Perhaps Ray Bradbury is the latter-day O. Henry. He is most famous for his short stories--and short they are, rarely more than 15 pages. He attracts nonliterary readers in droves, and he has a raconteur's magnetic style. Those are O. Henry's virtues, making it quite possible to read him pleasurably today, even if you read only "The Gift of the Magi" and "The Ransom of Red Chief." Since Bradbury is 50 to 100 years closer to us, just about every one of his stories is a gas, and his selection of 100 of them is something like a lifetime supply of nitrous oxide. No matter how calculated its surprises or how sentimental its denouement, a Bradbury story typically evokes a smile and a tip o' the hat. He acknowledges in the introduction here that he is in love with writing, and it is obvious there and in every story that, what's more, he is in love with life, so that even his eeriest, most mordant stories leave one feeling wonder, not bleakness: case in point, "The Illustrated Man." Even more to that point are his Irish stories, most of them set in and around Heber Finn's pub. Characteristically Celtic compoundings of grue and glee, these are read-aloud, memorize-and-recite gems of pure gab (especially "A Wild Night in Galway"). Ray OlsonCopyright © American Library Association. All rights reserved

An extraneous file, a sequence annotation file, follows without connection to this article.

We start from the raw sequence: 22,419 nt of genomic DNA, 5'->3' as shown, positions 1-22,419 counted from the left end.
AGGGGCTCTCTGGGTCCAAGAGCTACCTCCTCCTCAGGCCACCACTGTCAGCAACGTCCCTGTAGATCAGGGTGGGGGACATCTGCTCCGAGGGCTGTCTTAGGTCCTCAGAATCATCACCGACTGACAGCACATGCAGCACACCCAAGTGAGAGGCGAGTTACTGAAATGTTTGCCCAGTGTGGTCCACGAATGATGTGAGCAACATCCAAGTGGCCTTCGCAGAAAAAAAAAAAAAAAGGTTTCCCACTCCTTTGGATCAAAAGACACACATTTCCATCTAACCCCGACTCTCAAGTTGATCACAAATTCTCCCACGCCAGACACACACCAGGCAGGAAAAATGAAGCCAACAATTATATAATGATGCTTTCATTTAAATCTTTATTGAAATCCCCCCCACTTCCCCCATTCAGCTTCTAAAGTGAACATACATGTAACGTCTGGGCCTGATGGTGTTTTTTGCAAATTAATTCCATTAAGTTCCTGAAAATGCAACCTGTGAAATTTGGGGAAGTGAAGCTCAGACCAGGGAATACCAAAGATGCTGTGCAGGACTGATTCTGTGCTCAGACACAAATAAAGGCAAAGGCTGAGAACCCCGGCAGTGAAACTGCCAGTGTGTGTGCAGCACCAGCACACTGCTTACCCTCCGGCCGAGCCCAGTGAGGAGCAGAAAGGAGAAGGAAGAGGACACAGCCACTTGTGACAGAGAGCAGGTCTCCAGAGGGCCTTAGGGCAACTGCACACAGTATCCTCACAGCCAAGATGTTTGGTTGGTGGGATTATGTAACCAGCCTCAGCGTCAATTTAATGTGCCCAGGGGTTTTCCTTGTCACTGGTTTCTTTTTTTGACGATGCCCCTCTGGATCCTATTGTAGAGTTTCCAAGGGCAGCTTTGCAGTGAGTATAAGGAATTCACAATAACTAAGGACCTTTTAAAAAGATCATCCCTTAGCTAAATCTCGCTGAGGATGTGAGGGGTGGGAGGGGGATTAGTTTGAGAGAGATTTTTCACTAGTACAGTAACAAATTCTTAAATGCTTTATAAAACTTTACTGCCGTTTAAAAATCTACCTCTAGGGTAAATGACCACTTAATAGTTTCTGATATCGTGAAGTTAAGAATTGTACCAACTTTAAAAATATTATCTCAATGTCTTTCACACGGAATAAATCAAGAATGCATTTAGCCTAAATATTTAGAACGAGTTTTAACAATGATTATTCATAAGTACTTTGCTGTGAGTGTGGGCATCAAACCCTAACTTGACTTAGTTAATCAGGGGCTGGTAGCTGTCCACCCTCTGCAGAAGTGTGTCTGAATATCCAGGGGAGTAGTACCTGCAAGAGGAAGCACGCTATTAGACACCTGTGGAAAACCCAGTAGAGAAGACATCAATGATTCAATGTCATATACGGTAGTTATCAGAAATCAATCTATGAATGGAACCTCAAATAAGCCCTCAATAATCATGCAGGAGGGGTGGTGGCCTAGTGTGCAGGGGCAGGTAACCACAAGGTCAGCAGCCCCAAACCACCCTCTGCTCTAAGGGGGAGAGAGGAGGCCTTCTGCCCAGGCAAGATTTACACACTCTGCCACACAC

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"ALMOST NO ONE CAN IMAGINE A TIME OR A PLACE WITHOUT THE FICTION OF RAY BRADBURY. . . . HIS STORIES AND NOVELS ARE PART OF THE AMERICAN LANGUAGE."
"Ray Bradbury is an old-fashioned romantic who's capable of imagining a dystopic future. He can evoke nostalgia for a mythic, golden past or raise goosebumps with tales of horror."
"Thank the shades of Twain and Melville and the living presence of Pynchon ... that this Poet Laurcate of the Chimerical and Phantasmagoric is still with us, still writing, still freshening our ration of dream dust."